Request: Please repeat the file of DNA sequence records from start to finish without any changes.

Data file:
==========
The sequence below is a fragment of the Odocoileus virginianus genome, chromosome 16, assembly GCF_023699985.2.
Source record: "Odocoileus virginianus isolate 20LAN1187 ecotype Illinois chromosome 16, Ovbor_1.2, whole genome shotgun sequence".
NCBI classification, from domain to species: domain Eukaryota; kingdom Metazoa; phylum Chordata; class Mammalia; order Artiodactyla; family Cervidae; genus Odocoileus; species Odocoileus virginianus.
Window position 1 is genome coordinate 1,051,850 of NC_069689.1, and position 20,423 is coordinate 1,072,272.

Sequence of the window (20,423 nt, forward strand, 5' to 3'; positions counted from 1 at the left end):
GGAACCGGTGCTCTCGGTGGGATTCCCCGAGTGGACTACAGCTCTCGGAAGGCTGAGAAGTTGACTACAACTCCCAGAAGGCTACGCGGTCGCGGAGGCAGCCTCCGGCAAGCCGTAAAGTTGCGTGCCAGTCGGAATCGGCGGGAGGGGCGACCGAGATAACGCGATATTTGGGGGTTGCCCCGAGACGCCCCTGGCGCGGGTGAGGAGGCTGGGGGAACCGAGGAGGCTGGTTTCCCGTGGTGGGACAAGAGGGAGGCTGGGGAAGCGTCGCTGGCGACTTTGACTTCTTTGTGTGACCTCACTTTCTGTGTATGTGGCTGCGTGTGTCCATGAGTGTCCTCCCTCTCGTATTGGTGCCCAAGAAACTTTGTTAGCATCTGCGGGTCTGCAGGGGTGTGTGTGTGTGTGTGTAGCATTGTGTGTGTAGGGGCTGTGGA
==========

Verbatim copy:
The sequence below is a fragment of the Odocoileus virginianus genome, chromosome 16, assembly GCF_023699985.2.
Source record: "Odocoileus virginianus isolate 20LAN1187 ecotype Illinois chromosome 16, Ovbor_1.2, whole genome shotgun sequence".
NCBI classification, from domain to species: domain Eukaryota; kingdom Metazoa; phylum Chordata; class Mammalia; order Artiodactyla; family Cervidae; genus Odocoileus; species Odocoileus virginianus.
Window position 1 is genome coordinate 1,051,850 of NC_069689.1, and position 20,423 is coordinate 1,072,272.

Sequence of the window (20,423 nt, forward strand, 5' to 3'; positions counted from 1 at the left end):
GGAACCGGTGCTCTCGGTGGGATTCCCCGAGTGGACTACAGCTCTCGGAAGGCTGAGAAGTTGACTACAACTCCCAGAAGGCTACGCGGTCGCGGAGGCAGCCTCCGGCAAGCCGTAAAGTTGCGTGCCAGTCGGAATCGGCGGGAGGGGCGACCGAGATAACGCGATATTTGGGGGTTGCCCCGAGACGCCCCTGGCGCGGGTGAGGAGGCTGGGGGAACCGAGGAGGCTGGTTTCCCGTGGTGGGACAAGAGGGAGGCTGGGGAAGCGTCGCTGGCGACTTTGACTTCTTTGTGTGACCTCACTTTCTGTGTATGTGGCTGCGTGTGTCCATGAGTGTCCTCCCTCTCGTATTGGTGCCCAAGAAACTTTGTTAGCATCTGCGGGTCTGCAGGGGTGTGTGTGTGTGTGTGTAGCATTGTGTGTGTAGGGGCTGTGGA